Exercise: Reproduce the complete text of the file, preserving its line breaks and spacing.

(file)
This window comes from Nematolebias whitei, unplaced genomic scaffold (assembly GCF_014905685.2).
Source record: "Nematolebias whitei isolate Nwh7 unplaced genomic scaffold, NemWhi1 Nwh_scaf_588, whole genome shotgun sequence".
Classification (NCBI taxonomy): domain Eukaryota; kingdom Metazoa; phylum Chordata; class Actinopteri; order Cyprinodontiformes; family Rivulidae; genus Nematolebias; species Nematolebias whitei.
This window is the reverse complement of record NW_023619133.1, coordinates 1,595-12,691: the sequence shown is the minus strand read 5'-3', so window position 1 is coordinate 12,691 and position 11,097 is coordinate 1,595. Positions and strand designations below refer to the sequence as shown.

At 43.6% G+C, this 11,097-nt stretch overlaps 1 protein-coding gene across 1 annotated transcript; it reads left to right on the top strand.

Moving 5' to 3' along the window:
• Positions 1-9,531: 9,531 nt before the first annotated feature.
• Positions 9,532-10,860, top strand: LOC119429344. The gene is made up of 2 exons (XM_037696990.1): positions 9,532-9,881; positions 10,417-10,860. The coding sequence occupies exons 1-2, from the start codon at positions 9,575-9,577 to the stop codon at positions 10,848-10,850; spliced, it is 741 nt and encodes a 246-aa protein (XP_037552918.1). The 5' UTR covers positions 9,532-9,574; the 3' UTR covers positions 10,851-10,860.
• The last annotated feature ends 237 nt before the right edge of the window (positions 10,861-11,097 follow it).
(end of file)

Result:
This window comes from Nematolebias whitei, unplaced genomic scaffold (assembly GCF_014905685.2).
Source record: "Nematolebias whitei isolate Nwh7 unplaced genomic scaffold, NemWhi1 Nwh_scaf_588, whole genome shotgun sequence".
Classification (NCBI taxonomy): domain Eukaryota; kingdom Metazoa; phylum Chordata; class Actinopteri; order Cyprinodontiformes; family Rivulidae; genus Nematolebias; species Nematolebias whitei.
This window is the reverse complement of record NW_023619133.1, coordinates 1,595-12,691: the sequence shown is the minus strand read 5'-3', so window position 1 is coordinate 12,691 and position 11,097 is coordinate 1,595. Positions and strand designations below refer to the sequence as shown.

At 43.6% G+C, this 11,097-nt stretch overlaps 1 protein-coding gene across 1 annotated transcript; it reads left to right on the top strand.

Moving 5' to 3' along the window:
• Positions 1-9,531: 9,531 nt before the first annotated feature.
• Positions 9,532-10,860, top strand: LOC119429344. The gene is made up of 2 exons (XM_037696990.1): positions 9,532-9,881; positions 10,417-10,860. The coding sequence occupies exons 1-2, from the start codon at positions 9,575-9,577 to the stop codon at positions 10,848-10,850; spliced, it is 741 nt and encodes a 246-aa protein (XP_037552918.1). The 5' UTR covers positions 9,532-9,574; the 3' UTR covers positions 10,851-10,860.
• The last annotated feature ends 237 nt before the right edge of the window (positions 10,861-11,097 follow it).